California Insurance Commissioner Ricardo Lara said he will allow catastrophe modeling to be used in rate regulation for wildfires, a move he says will help restore insurance options for Californians, including allowing.

It was the latest phase of Lara’s Sustainable Insurance Strategy. Catastrophic insurance losses are defined as those that are larger and affect multiple policyholders as a result of a severe event. California regulations have allowed insurance companies to apply a catastrophe factor to insurance rates based on historical wildfire losses, rules that Lara said has contributed to rate spikes and balloon premiums following major wildfire disasters without fully accounting for the growing risk caused by climate change or risk mitigation measures.

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Ricardo Lara

Currently, the CDI allows the use of catastrophe models for earthquake losses and fire following earthquake. The proposed regulation expands the allowable use of catastrophe models to include wildfire, terrorism, and flood lines for homeowners and commercial insurance lines.

Lara’s strategy addresses a major limitation of Proposition 103, passed by voters in 1988. Under that law, insurers are free to propose rates at any level needed to cover future losses.

According to the CDI, the changes mean:

  • Insurance consumers will have more stable costs than under current regulations, which have resulted in sudden and steep increases for those at higher risk of wildfire.
  • Insurance companies will increase their writing because they can better anticipate future losses, rather than making abrupt decisions to non-renew higher-risk policyholders, pause writing, or rapidly increase rates.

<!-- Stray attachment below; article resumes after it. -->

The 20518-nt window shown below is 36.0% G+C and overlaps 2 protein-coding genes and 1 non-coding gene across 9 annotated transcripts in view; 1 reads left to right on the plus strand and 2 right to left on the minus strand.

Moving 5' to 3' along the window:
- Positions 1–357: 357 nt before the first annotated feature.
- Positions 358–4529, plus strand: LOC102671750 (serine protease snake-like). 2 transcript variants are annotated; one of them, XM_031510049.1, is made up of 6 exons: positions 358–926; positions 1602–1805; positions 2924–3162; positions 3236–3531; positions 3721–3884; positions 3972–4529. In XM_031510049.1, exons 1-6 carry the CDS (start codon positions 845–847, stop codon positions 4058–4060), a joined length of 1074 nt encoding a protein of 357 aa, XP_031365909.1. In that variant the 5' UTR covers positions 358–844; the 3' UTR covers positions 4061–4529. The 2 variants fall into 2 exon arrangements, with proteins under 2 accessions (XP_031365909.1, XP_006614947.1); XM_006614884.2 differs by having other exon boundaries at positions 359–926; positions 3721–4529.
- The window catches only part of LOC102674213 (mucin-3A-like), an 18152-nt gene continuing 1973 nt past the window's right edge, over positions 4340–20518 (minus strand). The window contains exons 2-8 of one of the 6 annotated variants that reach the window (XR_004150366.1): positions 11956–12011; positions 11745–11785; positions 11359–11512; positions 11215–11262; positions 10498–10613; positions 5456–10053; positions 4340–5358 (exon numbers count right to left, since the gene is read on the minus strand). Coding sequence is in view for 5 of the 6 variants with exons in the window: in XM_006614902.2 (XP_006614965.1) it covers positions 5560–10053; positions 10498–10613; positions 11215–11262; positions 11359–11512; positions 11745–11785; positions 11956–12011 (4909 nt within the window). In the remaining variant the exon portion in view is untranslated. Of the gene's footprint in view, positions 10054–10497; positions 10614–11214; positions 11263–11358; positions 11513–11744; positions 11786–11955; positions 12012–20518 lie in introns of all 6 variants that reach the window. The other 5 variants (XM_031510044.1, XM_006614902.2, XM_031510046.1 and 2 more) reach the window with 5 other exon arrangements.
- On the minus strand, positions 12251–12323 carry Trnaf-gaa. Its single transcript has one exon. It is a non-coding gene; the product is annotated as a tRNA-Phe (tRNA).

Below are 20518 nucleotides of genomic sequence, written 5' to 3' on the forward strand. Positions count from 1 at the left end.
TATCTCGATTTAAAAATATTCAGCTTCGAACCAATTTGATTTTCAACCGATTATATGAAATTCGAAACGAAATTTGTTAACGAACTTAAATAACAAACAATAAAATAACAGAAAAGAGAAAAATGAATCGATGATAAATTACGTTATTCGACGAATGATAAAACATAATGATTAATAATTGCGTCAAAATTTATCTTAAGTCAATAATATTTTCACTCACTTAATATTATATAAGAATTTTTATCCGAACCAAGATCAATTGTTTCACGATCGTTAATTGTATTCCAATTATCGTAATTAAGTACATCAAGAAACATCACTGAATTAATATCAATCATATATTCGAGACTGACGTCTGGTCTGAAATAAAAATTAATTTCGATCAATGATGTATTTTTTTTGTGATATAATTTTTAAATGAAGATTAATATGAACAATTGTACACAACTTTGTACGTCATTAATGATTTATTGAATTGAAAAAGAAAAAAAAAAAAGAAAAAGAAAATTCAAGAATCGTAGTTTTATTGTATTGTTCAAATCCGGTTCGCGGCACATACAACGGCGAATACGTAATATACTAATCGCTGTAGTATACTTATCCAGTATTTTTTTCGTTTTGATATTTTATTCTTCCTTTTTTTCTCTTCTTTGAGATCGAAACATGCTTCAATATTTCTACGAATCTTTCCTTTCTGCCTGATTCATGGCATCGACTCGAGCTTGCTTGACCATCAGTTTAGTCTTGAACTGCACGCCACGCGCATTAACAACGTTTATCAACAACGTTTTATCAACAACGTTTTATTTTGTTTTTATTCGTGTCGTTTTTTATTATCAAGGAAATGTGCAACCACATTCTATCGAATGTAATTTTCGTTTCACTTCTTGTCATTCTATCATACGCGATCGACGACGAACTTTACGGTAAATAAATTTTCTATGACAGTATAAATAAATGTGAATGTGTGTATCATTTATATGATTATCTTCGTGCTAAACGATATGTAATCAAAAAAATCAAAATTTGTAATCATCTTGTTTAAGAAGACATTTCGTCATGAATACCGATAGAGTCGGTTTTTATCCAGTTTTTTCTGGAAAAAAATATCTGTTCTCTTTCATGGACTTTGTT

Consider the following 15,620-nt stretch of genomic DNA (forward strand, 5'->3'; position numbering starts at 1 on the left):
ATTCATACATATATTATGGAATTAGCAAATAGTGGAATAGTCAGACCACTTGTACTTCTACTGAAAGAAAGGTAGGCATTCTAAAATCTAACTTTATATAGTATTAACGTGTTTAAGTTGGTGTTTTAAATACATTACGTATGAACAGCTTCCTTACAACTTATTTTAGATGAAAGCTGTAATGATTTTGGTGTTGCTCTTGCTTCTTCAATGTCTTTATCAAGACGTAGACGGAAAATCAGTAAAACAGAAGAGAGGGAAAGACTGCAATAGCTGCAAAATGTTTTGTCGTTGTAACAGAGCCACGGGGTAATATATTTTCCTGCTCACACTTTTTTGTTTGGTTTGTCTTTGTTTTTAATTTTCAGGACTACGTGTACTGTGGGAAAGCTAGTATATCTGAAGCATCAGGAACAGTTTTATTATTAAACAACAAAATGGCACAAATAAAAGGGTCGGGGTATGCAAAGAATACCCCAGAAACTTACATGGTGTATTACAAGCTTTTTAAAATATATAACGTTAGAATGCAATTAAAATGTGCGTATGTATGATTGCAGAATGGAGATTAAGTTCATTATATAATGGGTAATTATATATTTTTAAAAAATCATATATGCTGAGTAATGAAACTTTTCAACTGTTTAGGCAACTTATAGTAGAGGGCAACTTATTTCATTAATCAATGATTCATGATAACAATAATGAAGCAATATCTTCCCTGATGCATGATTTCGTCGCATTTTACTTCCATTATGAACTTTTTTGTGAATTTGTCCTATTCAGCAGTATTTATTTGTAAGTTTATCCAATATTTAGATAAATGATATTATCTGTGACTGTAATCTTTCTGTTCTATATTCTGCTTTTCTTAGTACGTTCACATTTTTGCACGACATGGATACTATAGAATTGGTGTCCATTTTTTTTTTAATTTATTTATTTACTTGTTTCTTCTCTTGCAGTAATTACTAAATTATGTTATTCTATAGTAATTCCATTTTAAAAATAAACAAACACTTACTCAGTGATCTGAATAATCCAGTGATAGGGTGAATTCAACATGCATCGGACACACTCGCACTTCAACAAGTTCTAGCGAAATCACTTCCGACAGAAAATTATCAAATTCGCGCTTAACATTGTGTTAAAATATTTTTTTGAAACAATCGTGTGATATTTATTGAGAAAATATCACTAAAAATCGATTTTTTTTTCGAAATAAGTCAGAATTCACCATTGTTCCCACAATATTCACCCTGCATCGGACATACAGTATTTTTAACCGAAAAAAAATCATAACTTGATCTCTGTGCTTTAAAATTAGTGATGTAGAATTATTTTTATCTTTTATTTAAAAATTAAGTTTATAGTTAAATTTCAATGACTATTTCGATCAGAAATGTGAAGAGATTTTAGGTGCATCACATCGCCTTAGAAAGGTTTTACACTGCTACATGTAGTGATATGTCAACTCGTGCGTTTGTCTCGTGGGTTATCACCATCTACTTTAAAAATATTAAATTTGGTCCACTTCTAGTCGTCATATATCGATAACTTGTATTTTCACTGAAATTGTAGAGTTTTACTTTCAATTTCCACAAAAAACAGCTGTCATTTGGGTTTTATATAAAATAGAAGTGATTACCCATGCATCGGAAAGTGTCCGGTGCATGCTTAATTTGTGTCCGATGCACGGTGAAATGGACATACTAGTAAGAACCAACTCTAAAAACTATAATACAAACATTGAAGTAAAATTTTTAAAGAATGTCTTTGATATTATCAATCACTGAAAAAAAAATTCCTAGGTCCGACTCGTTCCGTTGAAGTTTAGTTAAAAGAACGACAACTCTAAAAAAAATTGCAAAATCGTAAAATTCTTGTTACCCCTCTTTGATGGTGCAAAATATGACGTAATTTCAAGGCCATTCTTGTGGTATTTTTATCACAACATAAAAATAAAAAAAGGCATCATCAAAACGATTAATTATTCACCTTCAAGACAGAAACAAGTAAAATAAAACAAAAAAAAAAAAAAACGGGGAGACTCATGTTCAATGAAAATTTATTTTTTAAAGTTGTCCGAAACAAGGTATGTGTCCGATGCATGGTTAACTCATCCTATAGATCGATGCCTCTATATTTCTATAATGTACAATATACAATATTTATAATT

• The CDI will have public oversight of modeling, which is already being widely used by insurance companies outside of rate-making and across the nation. The department will have access to models and build expertise, so California can continue to lead on consumer protection.

Mark Sektnan, APCIA vice president for state government relations, commended Lara for prioritizing the = reform.

“As Californians grapple with record inflation and become increasingly vulnerable to climate-driven extreme weather, including catastrophic wildfires, this is a critically needed tool to help identify future risks more accurately and set rates that reflect our new reality,” he said. “More accurate ratemaking will help restore balance to the insurance market and ensure all Californians have access to the coverage they need. We look forward to working with the Department of Insurance on implementing this forward-looking solution and other desperately needed reforms to fix the insurance crisis.”

The department will hold a public workshop to take input on the proposed regulation on April 23, 2024, at 2PM/PT.

This article was originally published by Insurance Journal.